Unplugging In, With and For Nature

Unplugging In, With and For Nature

A long time ago, in a mindset far away, I planted and served an online church in Second Life. I’ve served as the minister of digital community at the UCC denominational level and even traveled the States leading “social media bootcamps” for clergy. For about 4 years I worked as the director of digital strategy for a liberal arts college in the south. All this after I graduated from seminary with a focus in social justice, pastoral care and digital ministry. I was about as nerdy as theologically progressive gal could be. 

And then just before the world turned upside down and tuned into all things virtual (meetings, game night, karaoke and church), the universe with her delightful sense of humor, plopped Braiding Sweetgrass into my heart, shook me to the core and called me away from the screen and into the woods.

Now I am called to (and trained in) nature therapy, outdoor life coaching and eco-chaplaincy, as far removed from technology as possible. Of course I still hang out in digital spaces, the public square of our age, and even build websites for folx in helping professions. But every day I more fully inhabit my wild love for the natural world – of which we are all a part – to invite others into this (re)connection with creation of which we are all luminescent, interdependent parts.

More and more research around the world verifies the positive physiological, mental and spiritual benefits of intentional time in nature.  

But it’s not all about humans and how we can use nature for our wellbeing. When we spend more time (re)connecting with the natural world through activities such as forest bathing, nature retreats or guided nature meditations, there are positive impacts on our environmental attitudes and behavior. A spirit of reciprocity invites each of us to be in and with nature, recognizing we are of nature and to do what we can to be for nature in a world that only sees what can be consumed. A walk in and with nature is the first step to remembering we are of and for nature.

I hope to have the honor of sharing a walk with you one day.

1. Amy Novotney, “Getting Back to the Great Outdoors” American Psychological Association, (2008)

2. Dr. Qing Li, Forest Bathing: How Trees Can Help You Find Health and Happiness, (2018)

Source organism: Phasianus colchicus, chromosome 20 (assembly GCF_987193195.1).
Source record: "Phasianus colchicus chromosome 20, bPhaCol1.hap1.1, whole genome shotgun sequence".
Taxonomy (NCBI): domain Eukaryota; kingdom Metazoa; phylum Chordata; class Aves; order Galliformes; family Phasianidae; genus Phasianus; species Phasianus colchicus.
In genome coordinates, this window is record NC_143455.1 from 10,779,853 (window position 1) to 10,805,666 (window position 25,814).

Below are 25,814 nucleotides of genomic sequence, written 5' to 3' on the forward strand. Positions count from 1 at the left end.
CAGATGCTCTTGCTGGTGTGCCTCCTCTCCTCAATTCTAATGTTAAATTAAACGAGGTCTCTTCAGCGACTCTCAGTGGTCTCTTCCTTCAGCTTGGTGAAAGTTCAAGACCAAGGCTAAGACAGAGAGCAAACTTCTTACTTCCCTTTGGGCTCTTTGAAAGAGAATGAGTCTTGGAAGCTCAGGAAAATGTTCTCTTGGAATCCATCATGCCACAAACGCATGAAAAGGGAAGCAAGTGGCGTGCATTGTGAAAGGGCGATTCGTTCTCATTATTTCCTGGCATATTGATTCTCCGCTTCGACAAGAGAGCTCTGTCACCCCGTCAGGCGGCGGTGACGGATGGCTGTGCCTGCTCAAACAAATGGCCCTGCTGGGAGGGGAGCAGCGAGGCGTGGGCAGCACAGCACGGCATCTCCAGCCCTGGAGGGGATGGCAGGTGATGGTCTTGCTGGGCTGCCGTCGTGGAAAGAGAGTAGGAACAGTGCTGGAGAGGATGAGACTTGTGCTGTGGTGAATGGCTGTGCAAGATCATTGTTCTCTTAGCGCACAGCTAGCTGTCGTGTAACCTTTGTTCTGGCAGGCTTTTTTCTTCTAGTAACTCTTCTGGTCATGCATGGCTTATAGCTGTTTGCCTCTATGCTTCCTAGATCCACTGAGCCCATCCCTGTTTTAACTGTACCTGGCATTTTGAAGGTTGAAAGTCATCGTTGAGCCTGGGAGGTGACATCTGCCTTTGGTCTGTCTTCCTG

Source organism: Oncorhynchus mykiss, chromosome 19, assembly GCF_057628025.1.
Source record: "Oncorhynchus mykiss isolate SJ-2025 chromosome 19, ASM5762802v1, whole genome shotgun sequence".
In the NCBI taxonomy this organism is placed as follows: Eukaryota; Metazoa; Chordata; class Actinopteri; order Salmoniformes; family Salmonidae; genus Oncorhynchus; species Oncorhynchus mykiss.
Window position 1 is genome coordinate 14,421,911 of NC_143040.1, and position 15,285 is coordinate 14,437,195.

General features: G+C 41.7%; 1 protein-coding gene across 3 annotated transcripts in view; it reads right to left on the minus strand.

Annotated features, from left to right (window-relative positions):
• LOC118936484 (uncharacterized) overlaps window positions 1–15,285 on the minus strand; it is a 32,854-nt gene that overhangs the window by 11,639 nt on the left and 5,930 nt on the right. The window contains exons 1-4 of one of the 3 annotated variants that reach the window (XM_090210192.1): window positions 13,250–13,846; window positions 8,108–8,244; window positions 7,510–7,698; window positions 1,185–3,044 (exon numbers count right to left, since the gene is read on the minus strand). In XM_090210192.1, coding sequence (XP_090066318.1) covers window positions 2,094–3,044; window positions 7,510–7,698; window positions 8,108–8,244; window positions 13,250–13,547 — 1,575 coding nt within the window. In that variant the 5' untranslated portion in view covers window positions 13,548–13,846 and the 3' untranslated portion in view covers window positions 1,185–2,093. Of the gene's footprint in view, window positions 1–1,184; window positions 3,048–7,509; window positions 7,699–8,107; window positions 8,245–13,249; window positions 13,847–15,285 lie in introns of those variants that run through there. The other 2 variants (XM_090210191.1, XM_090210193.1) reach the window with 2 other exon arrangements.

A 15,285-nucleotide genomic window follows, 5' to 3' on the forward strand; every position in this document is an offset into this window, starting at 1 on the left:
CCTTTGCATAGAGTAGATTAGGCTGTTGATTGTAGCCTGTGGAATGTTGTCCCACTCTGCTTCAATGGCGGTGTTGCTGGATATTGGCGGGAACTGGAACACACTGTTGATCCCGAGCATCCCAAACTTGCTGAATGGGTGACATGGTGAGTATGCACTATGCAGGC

3. Kyoung Sang Cho et al., “Terpenes from Forests and Human Health,” Toxicology Research, (2017)

4. Claudio D. Rosa & Silvia Collado, “Experiences in Nature and Environmental Attitudes and Behaviors: Setting the Ground for Future Research,” Frontiers in Psychology (2019)

Don’t Meditate

Don’t Meditate

Meditation can be daunting. 

Perhaps, don’t meditate.

Just try being still and quiet for three minutes, maybe five. 

Don’t wait until the dishes are done or the laundry is folded or the inbox has been emptied. Just choose a quiet place and time and give yourself a few minutes.

Maybe sit at your table where you’ve gathered over the years with friends and loved ones.

Or in your favorite comfortable chair where a book or film has moved you to tears.

Or even on the foot of your bed…

Near a window is particularly nice.

Just be still and quiet for five minutes with no device, book, craft, chore or even lover at hand.

Don’t try to meditate. 

Don’t try to count your breaths. 

Don’t try to do anything. 

Just be still and quiet for mere minutes;

allowing your mind to wander any which way it will. 

Be gentle with yourself. 

Notice your noticing. Has your mind wandered to a task that needs doing? 

Thank your mind for its concern for the work of the world.

Breathe. 

Notice where you are sitting, are there sounds or sights distracting you?

Thank your senses for being alert to the world.

Breathe.

Notice how your body feels. Are your legs feeling wiggly? Does your nose itch? 

Thank your body for giving your spirit access to this world.

Breathe.

Quietly whisper “thank you” into the room.

Breathe.

Say thank you again.

Breathe.

When you are ready, welcome yourself back to movement and activity.

Next week, if you are ready, sit again, perhaps for 10 minutes.

The fog of fear

The fog of fear

March has come in like a lamb here in Holland. As is often the way on the cusp between seasons, a thick as snert soup fog was draped over the tilting houses and the cobbled streets as we cycled to work this morning. So we took our time winding through the sleepy city, being careful to not careen into a canal or other commuters making their way to through the murky dawn. As we rolled past the shrouded polders and pastures, I recalled that just yesterday I’d walked the same path and the sky was Delft blue, the landscape dotted with crystal clear livestock and resting swans.

I took a hand off my handlebars and tried to grab the fog. It is real, it is here, but I cannot grab it, I cannot hold it. And my musings about unlearning fear returned… I wondered, maybe fear is like the fog? Real and at the same time mere vapor. Yes, fog can pose real danger – to visibility, to compromised lungs, to a perfectly coiffed head of hair – but fog can also be beautiful and, as far as we know, it is always temporary.